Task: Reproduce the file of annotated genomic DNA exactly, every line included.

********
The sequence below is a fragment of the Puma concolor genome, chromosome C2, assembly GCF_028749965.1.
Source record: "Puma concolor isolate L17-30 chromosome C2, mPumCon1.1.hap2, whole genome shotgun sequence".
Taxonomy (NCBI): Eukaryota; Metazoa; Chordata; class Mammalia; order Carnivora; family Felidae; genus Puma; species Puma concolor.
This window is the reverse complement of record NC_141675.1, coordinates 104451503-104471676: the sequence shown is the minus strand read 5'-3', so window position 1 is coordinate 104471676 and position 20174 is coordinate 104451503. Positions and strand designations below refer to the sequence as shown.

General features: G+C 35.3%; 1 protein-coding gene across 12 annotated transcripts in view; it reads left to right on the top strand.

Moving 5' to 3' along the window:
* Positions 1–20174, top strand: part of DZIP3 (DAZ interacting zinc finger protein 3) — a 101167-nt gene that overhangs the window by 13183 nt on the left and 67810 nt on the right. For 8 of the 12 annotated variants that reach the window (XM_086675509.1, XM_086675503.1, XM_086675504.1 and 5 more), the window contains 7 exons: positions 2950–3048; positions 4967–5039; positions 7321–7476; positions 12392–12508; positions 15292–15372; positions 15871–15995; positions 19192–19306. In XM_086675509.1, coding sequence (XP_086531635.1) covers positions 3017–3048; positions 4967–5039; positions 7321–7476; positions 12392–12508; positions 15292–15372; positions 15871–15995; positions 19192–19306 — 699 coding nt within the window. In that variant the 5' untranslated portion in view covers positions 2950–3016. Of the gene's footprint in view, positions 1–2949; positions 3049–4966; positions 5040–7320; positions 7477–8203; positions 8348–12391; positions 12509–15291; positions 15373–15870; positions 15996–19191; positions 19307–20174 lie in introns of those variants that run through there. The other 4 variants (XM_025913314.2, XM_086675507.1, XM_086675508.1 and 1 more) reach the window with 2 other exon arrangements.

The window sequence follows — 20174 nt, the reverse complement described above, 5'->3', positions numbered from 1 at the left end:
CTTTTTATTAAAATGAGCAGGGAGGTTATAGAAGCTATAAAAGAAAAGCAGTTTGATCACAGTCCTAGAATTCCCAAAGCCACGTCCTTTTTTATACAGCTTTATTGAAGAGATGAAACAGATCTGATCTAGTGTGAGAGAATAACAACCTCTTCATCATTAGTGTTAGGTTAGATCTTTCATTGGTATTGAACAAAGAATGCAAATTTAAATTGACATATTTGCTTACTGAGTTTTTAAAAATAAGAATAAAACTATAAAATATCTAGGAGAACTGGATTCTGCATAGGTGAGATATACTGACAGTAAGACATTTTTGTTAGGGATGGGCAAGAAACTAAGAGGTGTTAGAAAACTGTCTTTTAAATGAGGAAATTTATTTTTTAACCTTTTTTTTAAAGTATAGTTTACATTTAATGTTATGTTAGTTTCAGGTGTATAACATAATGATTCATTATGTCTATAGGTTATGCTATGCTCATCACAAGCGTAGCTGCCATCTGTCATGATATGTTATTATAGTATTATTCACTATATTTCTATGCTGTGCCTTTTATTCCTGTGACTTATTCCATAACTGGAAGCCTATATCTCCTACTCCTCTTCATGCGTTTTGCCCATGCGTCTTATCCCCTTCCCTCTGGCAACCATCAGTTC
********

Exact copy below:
The sequence below is a fragment of the Puma concolor genome, chromosome C2, assembly GCF_028749965.1.
Source record: "Puma concolor isolate L17-30 chromosome C2, mPumCon1.1.hap2, whole genome shotgun sequence".
Taxonomy (NCBI): Eukaryota; Metazoa; Chordata; class Mammalia; order Carnivora; family Felidae; genus Puma; species Puma concolor.
This window is the reverse complement of record NC_141675.1, coordinates 104451503-104471676: the sequence shown is the minus strand read 5'-3', so window position 1 is coordinate 104471676 and position 20174 is coordinate 104451503. Positions and strand designations below refer to the sequence as shown.

General features: G+C 35.3%; 1 protein-coding gene across 12 annotated transcripts in view; it reads left to right on the top strand.

Moving 5' to 3' along the window:
* Positions 1–20174, top strand: part of DZIP3 (DAZ interacting zinc finger protein 3) — a 101167-nt gene that overhangs the window by 13183 nt on the left and 67810 nt on the right. For 8 of the 12 annotated variants that reach the window (XM_086675509.1, XM_086675503.1, XM_086675504.1 and 5 more), the window contains 7 exons: positions 2950–3048; positions 4967–5039; positions 7321–7476; positions 12392–12508; positions 15292–15372; positions 15871–15995; positions 19192–19306. In XM_086675509.1, coding sequence (XP_086531635.1) covers positions 3017–3048; positions 4967–5039; positions 7321–7476; positions 12392–12508; positions 15292–15372; positions 15871–15995; positions 19192–19306 — 699 coding nt within the window. In that variant the 5' untranslated portion in view covers positions 2950–3016. Of the gene's footprint in view, positions 1–2949; positions 3049–4966; positions 5040–7320; positions 7477–8203; positions 8348–12391; positions 12509–15291; positions 15373–15870; positions 15996–19191; positions 19307–20174 lie in introns of those variants that run through there. The other 4 variants (XM_025913314.2, XM_086675507.1, XM_086675508.1 and 1 more) reach the window with 2 other exon arrangements.

The window sequence follows — 20174 nt, the reverse complement described above, 5'->3', positions numbered from 1 at the left end:
CTTTTTATTAAAATGAGCAGGGAGGTTATAGAAGCTATAAAAGAAAAGCAGTTTGATCACAGTCCTAGAATTCCCAAAGCCACGTCCTTTTTTATACAGCTTTATTGAAGAGATGAAACAGATCTGATCTAGTGTGAGAGAATAACAACCTCTTCATCATTAGTGTTAGGTTAGATCTTTCATTGGTATTGAACAAAGAATGCAAATTTAAATTGACATATTTGCTTACTGAGTTTTTAAAAATAAGAATAAAACTATAAAATATCTAGGAGAACTGGATTCTGCATAGGTGAGATATACTGACAGTAAGACATTTTTGTTAGGGATGGGCAAGAAACTAAGAGGTGTTAGAAAACTGTCTTTTAAATGAGGAAATTTATTTTTTAACCTTTTTTTTAAAGTATAGTTTACATTTAATGTTATGTTAGTTTCAGGTGTATAACATAATGATTCATTATGTCTATAGGTTATGCTATGCTCATCACAAGCGTAGCTGCCATCTGTCATGATATGTTATTATAGTATTATTCACTATATTTCTATGCTGTGCCTTTTATTCCTGTGACTTATTCCATAACTGGAAGCCTATATCTCCTACTCCTCTTCATGCGTTTTGCCCATGCGTCTTATCCCCTTCCCTCTGGCAACCATCAGTTC